Multitudes of Chinese are traveling to their hometowns to celebrate the lunar new year. CNN's Stan Grant reports.
Less than a week after Chinese President Hu Jintao visited Washington, senior diplomats from China and the United States sat down in Beijing Friday to follow up on the visit and discuss other issues.
Chinese President Hu Jintao wrapped up his visit to the U.S. capital Thursday, telling an audience of American business leaders that Beijing is seeking closer ties and greater trust with the United States on a range of issues.
CNN's John Vause reports on the vehicles being launched at the Beijing Auto Show.
Rob Subbaraman of Nomura analyzes the markets' response to speculation on China's rate increase.
An American was hurt in an explosion near a downtown Beijing subway station Thursday, Chinese media reported, quoting police.
Two years after the Olympic games, Beijing continues to evolve at full tilt, with exciting new lounges, restaurants and hotels popping up across the sprawling metropolis.
If Beijing keeps adding so many cars so quickly, its wide highways will turn into a sprawling parking lot.
CNN's Nadia Bilchik reports on China's massive traffic jam, reportedly the longest in the world.
Skies over Beijing turn orange as the Chinese capital is hit with a sandstorm.
CNN's Eunice Yoon reports on how consumerism in China is finally beginning to parallel ballooning production.
Heavy snow blanketed Beijing on Sunday, shutting roads, disrupting public transit, and delaying or canceling at least 200 flights, state media reported.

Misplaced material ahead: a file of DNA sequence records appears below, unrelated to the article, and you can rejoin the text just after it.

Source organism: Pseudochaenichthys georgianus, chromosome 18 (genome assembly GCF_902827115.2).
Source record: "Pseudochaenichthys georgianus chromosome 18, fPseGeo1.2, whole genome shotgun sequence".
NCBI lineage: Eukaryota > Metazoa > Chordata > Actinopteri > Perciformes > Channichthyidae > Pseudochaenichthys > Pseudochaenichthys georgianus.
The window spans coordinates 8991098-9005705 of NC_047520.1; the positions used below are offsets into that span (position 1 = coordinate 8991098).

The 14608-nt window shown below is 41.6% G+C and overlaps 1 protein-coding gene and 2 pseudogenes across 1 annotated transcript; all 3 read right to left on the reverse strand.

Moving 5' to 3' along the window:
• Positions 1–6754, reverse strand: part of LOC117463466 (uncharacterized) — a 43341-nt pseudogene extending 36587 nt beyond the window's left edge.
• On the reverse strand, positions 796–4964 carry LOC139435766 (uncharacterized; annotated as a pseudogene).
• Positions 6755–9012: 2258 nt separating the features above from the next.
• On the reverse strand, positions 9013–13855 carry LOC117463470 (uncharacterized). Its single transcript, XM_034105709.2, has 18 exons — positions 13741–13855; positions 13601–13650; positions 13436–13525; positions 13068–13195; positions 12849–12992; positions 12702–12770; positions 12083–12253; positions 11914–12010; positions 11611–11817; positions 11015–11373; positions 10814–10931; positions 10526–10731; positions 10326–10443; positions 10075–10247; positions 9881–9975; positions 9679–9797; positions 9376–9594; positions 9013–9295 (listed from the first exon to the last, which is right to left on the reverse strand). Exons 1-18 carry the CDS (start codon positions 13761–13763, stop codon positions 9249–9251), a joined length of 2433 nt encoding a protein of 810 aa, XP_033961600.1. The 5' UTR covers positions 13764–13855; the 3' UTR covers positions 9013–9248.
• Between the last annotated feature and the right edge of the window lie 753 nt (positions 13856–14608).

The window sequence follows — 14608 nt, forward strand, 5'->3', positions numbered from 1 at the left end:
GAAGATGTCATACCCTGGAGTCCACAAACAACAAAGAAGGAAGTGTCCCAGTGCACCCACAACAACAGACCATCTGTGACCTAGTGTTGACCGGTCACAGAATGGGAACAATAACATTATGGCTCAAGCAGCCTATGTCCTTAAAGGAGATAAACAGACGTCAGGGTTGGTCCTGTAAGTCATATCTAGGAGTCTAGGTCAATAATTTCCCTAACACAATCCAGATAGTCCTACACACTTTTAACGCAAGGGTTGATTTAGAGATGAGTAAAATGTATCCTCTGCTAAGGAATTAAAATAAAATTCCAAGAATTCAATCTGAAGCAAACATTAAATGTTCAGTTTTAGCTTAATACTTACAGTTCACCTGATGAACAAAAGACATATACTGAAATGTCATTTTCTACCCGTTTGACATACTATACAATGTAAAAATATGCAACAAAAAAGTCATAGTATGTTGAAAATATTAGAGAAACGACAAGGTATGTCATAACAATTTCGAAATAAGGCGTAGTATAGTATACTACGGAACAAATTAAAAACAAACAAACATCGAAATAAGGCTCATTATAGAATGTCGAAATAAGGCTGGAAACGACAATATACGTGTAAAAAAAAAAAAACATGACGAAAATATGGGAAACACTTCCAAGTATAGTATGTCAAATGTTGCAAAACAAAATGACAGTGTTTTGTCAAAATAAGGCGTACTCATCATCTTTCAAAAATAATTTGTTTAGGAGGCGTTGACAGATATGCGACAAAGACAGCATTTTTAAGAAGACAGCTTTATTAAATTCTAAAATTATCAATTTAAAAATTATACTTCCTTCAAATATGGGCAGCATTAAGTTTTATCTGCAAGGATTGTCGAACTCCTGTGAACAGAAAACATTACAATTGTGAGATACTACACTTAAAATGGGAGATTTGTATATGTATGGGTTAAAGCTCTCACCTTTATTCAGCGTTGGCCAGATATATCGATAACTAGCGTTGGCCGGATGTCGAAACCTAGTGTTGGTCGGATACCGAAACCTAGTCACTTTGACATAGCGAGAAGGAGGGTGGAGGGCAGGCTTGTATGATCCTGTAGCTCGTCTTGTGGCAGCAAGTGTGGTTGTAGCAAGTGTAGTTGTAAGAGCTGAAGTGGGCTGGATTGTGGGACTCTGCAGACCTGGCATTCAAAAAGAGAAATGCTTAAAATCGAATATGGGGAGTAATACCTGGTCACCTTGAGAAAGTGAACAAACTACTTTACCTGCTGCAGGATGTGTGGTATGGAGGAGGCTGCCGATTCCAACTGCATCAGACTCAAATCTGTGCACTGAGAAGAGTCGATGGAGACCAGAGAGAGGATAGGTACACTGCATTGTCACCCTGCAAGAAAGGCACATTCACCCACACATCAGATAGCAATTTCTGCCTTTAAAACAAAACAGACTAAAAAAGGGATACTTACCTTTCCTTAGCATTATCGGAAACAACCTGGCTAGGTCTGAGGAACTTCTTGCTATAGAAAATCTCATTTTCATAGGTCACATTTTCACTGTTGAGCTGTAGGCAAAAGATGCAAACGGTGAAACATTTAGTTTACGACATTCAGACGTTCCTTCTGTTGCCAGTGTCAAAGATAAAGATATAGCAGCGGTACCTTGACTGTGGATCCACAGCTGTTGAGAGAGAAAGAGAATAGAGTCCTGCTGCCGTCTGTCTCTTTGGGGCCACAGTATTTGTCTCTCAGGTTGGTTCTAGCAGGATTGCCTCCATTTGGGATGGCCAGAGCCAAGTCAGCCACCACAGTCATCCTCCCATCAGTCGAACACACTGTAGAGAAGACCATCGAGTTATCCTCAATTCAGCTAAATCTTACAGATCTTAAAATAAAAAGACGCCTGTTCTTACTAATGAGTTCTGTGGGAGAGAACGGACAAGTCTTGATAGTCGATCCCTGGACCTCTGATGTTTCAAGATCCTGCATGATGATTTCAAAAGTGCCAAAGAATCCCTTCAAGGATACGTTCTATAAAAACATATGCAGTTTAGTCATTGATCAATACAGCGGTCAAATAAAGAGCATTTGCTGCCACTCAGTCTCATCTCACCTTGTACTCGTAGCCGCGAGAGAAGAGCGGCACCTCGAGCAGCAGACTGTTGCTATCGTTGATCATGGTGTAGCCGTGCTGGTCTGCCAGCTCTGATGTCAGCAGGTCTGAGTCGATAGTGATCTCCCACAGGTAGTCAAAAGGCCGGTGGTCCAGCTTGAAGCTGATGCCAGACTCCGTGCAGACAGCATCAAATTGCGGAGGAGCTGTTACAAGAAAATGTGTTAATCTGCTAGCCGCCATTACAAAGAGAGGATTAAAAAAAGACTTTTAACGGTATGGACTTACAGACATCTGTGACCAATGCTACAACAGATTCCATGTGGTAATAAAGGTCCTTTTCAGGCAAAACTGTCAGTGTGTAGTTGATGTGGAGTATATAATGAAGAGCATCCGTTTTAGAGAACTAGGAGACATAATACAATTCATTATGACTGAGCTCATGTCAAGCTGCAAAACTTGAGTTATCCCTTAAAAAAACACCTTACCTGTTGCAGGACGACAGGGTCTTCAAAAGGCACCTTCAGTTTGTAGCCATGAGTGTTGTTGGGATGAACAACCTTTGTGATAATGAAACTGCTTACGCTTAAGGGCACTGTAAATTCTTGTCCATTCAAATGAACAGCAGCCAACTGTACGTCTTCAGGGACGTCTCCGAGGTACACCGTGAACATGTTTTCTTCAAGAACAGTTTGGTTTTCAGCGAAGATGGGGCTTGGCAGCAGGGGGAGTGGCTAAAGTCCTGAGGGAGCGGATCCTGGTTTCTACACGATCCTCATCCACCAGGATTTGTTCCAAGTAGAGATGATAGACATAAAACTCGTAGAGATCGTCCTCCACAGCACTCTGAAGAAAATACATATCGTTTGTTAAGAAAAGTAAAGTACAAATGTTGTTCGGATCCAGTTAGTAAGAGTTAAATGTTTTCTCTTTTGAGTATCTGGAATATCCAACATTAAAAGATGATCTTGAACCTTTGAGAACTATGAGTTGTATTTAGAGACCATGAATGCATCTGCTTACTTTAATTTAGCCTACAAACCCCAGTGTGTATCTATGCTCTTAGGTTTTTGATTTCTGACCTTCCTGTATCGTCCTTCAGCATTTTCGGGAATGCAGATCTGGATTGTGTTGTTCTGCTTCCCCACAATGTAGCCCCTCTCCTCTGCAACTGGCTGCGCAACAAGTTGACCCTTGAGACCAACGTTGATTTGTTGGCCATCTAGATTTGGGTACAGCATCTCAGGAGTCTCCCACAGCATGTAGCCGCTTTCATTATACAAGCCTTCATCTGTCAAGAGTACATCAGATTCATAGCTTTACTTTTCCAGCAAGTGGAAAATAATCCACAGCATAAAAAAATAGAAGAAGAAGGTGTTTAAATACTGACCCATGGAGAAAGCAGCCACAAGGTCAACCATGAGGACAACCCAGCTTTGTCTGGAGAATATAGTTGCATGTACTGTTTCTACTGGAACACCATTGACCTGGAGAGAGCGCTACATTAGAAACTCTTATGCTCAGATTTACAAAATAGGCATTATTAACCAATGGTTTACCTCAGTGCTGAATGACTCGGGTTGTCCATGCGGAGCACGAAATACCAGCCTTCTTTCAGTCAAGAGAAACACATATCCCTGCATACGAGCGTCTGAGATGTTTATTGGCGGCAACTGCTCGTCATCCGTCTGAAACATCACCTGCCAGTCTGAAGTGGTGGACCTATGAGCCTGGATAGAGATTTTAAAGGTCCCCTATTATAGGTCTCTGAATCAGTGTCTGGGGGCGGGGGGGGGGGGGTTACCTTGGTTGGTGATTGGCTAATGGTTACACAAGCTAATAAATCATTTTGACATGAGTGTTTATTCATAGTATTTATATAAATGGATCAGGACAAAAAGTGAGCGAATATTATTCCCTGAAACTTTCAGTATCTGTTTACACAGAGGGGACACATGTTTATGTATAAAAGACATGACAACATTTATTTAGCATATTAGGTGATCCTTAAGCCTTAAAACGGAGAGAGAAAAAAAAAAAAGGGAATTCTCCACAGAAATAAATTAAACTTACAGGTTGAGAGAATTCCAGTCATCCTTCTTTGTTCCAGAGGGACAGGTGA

CNN's John Vause reports on the great big bubble in China's economy.
Secret, illegal "black jails" exist in China, a state-run weekly has confirmed, despite official denials otherwise.
The number of birth defects in China are on the rise and the rate has nearly doubled in the past decade in Beijing and several provinces, a state-run newspaper reported Tuesday.
The arrest last month of four Shanghai-based Rio Tinto executives has raised fears of a crackdown by Beijing on foreign companies that would have been unthinkable a few years ago.
Four employees of mining giant Rio Tinto officially charged. CNN's John Vause explains.
After officials in Beijing last month arrested four Rio Tinto executives for allegedly stealing secrets from Chinese steel companies, China took a brutal public relations beating internationally.
CNN explores Beijing's underground music scene and the bands making the rest of the world sit up and listen.
Beijing's music scene is alive and kicking, where bands are experimenting with different sounds and influences.
When lunch break comes at the construction site between Shanghai and Suzhou in eastern China, Xi Tong-li and his fellow laborers bolt for some nearby trees and the merciful slivers of shade they provide. It's 95 degrees and humid -- a typically oppressive summer day in southeastern China -- but it's not just mad dogs and Englishmen who go out in the midday sun.
The political events in Beijing in the spring of 1989 culminated in the tragedy on Tiananmen Square on June 4th (the "1989 Beijing Event"). It was one of those historical events which, despite the lapse of time, refuse to free themselves of controversies. Two decades later, emotions still run high in many quarters of the world.
Zhang Xin is a billionaire property magnate, has been named one of the world's most powerful women and has played a large role in transforming Beijing's architectural landscape.
CNN's Anjali Rao catches up with the dynamic 43-year-old woman who's helping transform Beijing's skyline.
Welcome to a secret world. For nearly 500 years, the Forbidden City's fortified walls and 170-foot-wide moat protected the Chinese imperial family from fires, invaders, and nosy Europeans.